Latin America North Territory – Salvation on a Shoestring
by Sue Schumann Warner –
The battle against poverty, drugs, and natural disasters seems never ending in Latin America North. Yet somehow, in the skirmishes, Salvationists are finding ways to win.
The nine countries in that territory—Costa Rica, Belize, Panama, Cuba, Colombia, Venezuela, Guatemala, El Salvador and Honduras—are home to a vibrant, growing expression of Salvationism, yet all experience enormous financial and social struggles.
“This is a young, developing Salvation Army, one that faces emerging Third World challenges,” said Latin America North Territorial Commander Colonel Robin Forsyth, who serves with his wife, Colonel Shona Forsyth, territorial president of women’s ministries.
The Army’s ministry in Latin America reflects its commitment to the poor and the poor in spirit: drug rehabilitation centers, schools, and corps all meet needs that, for the most part, cannot be met by local and national government agencies.
“The Salvation Army is where it ought to be,” said Forsyth, noting the Army strategically locates corps in neighborhoods where need is greatest—often where unpaved streets, raw sewage, and crack bunkers are common and where desperation is a way of life.
It’s clear the Army makes a difference in the community: lives are restored, families find a growing faith, children are nurtured. Some from these communities have become Salvation Army soldiers, attended training college, and are now on the frontlines as officers themselves.
With a strong commitment to the people of the countries he serves, Forsyth identified serious financial problems.
While growth is steady—since 2000, the territory has opened 19 centers of operation, and plans were set to open a total of 50 before 2010—the struggle to obtain funding is steady as well. Unfortunately, said Forsyth, money has run out, and those plans to open the centers are now on hold. In fact, three divisions are close to bankruptcy.
The territory runs on a $718,000 grant it receives from International Headquarters each year (which is less than the budget of many U.S. corps) and is the second largest grant in the Army world (Russia receives the largest). It represents 65% of the income for territorial headquarters. They also receive $162,000 for projects approved by IHQ and funded by financially independent territories. The rest comes from other donations and from within the territory. “This territory would not exist without IHQ help,” Forsyth stated.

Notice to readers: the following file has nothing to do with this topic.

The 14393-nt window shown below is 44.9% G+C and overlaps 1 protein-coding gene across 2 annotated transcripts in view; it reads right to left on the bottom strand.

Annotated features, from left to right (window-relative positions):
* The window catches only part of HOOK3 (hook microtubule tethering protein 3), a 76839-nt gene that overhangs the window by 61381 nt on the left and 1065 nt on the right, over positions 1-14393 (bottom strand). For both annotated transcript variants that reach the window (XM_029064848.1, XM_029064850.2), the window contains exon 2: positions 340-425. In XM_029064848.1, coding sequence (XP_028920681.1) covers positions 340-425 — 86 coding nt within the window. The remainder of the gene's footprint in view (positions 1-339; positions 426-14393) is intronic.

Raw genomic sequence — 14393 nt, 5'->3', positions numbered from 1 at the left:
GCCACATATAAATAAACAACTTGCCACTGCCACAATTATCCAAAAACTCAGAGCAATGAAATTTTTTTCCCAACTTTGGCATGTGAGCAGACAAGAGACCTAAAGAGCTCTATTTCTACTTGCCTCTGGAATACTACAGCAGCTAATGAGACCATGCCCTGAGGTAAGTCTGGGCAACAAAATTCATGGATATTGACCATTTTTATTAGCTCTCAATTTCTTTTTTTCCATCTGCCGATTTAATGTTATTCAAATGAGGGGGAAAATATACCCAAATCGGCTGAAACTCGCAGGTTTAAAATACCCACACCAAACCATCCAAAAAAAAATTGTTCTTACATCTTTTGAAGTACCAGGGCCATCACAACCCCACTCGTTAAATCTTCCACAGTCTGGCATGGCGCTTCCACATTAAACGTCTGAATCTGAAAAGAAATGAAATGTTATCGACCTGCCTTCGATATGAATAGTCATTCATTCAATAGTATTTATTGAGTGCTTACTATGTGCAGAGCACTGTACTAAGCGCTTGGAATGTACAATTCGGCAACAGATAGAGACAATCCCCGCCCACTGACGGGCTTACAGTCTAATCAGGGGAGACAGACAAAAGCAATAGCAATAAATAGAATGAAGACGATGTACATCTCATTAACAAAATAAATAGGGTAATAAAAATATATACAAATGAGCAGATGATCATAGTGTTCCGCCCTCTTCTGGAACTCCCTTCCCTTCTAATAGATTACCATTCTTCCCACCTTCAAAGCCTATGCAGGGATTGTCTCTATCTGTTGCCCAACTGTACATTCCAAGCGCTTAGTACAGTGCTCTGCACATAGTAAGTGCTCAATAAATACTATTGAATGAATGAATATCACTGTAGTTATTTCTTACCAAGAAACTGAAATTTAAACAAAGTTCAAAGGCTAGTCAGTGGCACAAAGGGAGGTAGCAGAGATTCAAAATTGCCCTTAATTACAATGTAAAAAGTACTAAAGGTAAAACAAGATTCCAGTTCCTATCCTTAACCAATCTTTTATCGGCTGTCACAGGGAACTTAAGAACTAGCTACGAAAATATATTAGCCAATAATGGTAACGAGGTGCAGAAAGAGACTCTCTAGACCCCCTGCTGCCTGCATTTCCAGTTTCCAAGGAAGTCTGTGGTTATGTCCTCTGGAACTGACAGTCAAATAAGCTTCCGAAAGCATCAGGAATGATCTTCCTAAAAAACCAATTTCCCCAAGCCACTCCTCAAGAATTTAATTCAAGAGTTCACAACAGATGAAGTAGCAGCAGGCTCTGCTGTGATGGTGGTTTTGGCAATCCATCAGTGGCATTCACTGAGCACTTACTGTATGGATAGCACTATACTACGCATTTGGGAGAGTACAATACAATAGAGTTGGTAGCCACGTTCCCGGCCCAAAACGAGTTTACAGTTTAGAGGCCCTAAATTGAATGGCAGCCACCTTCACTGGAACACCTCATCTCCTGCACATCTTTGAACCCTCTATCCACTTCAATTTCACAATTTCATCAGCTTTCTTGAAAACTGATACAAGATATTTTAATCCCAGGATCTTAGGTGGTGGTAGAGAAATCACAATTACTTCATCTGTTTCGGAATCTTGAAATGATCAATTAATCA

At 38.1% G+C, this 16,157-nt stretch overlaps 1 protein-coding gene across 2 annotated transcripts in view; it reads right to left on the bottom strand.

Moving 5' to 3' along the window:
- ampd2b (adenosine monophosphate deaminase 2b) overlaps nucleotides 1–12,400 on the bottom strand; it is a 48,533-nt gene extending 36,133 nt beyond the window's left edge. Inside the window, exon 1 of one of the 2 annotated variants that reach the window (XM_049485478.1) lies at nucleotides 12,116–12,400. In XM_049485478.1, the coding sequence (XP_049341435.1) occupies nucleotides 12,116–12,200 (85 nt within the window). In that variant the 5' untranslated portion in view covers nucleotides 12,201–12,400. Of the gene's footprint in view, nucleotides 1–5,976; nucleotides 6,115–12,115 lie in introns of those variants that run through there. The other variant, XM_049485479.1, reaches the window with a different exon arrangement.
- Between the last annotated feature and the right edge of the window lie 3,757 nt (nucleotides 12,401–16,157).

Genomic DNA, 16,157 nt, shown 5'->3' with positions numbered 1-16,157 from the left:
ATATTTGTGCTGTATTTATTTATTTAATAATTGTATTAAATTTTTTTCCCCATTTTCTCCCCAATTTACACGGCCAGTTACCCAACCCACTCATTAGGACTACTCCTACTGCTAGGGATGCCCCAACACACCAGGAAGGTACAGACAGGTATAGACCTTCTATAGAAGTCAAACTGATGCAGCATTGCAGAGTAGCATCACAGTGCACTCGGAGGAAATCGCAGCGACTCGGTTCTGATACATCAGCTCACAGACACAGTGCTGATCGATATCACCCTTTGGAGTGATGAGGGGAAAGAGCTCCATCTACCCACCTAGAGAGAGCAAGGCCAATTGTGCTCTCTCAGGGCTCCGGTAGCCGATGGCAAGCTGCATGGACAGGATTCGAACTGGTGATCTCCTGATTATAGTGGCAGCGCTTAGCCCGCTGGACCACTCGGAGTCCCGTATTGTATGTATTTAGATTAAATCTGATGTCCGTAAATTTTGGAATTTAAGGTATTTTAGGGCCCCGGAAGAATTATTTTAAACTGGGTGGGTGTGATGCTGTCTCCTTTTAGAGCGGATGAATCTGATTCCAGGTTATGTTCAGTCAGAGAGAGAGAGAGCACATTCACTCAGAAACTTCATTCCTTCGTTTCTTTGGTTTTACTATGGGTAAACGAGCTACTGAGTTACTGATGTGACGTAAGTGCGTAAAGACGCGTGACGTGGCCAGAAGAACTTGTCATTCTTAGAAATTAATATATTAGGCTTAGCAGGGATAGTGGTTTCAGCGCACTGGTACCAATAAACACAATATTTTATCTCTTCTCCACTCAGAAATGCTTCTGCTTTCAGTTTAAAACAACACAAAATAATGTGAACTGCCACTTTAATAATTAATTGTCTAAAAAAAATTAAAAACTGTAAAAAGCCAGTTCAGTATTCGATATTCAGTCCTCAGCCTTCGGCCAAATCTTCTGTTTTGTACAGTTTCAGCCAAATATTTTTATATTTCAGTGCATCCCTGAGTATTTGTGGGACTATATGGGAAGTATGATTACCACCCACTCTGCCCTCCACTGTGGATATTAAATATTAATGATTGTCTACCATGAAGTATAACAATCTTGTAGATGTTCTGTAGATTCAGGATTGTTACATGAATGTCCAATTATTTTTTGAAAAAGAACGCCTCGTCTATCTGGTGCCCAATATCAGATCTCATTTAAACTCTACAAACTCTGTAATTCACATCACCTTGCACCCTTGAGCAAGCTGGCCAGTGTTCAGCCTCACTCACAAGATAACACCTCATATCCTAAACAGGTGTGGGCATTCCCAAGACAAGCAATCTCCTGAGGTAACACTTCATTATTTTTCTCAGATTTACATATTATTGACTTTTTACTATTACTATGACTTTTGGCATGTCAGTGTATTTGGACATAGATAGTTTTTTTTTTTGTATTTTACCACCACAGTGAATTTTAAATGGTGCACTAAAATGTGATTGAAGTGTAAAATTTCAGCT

Out of the territory’s $1 million total budget, 53% of the funds go to the divisions, 18% go to the training college, 4% go to producing the War Cry, and 25% is left to run THQ.
The territory functions with $15,000 of working capital. Most of the other funds are designated, so they can’t be touched; additional support from territories around the world is crucial to the Army’s existence. Unfortunately, it is not always a dependable source of income.
In one case, funds were advanced to a division on the basis of money that was promised from another territory. “Six months later, we are still praying for the arrival of these funds,” Forsyth said.
Recently, over a period of three months, the Colombia and Venezuela Division operated on $3,000—less than 10 percent of what it actually needed. “We had a retired officer pay $460 for the rent of a corps building because she didn’t want to see it close,” he said.
Many officers do not get their salary regularly. According to Forsyth, between 55-60% of the officers in the territory are making “unwanted sacrifices” in this regard. While the grant from IHQ has remained the same the past five years, inflation has affected all nine countries. Venezuela, for instance, has had 24% inflation and Colombia 15%. “If you place an Army in a strategic command, where it can’t support itself, it must be supported by others,” he said.
To add to the ongoing challenges, each of the nine countries in the territory has a different style, emphasis, cultural background and currency.
Natural disasters are a fact of life in this part of the world. Every year since 1998 one of the divisions has been hit: 1998—Hurricane Mitch slammed into Honduras; 1999—an earthquake struck Armenia, Colombia; 2000—the worst floods in 50 years hit Venezuela; 2001—two earthquakes rocked El Salvador, with 10,000 aftershocks; 2002—two hurricanes hit Cuba.
In a number of instances, disasters were the entry point for The Salvation Army to begin a work in the country: When Hurricane Mitch hit Honduras, SAWSO (Salvation Army World Service Organization) provided relief assistance and opened the door for The Salvation Army to begin a work; the Army established a corps in Armenia, Colombia after the earthquake.
According to Forsyth, Salvationists find themselves adapting to needs presented to them. For three to six months each year, they are involved with people in the community, trying to adapt to natural disasters. “Salvationists must be adaptable and flexible. They seem to have a natural ability to cope.”
A young, emerging Army
The Salvation Army in countries in Latin America North is a young, emerging Army, with an average length of only 45 years of Army service.
While The Salvation Army began its work in the Isthmus of Panama in 1904, nearly 100 years ago, and in Cuba in 1918, it has only been ministering in Honduras since 2000. Today, more than 2,000 senior and 1,000 junior soldiers are within the Army’s ranks, reflecting a growth of 7-10% per year.
Cuba is the fastest growing Army in the territory. Recently emerging from its 40 years of isolation from the rest of the Salvation Army world, it is in many respects a young Army, although a traditional one.
The Southern California Division is the territory’s new “Partner in Mission.”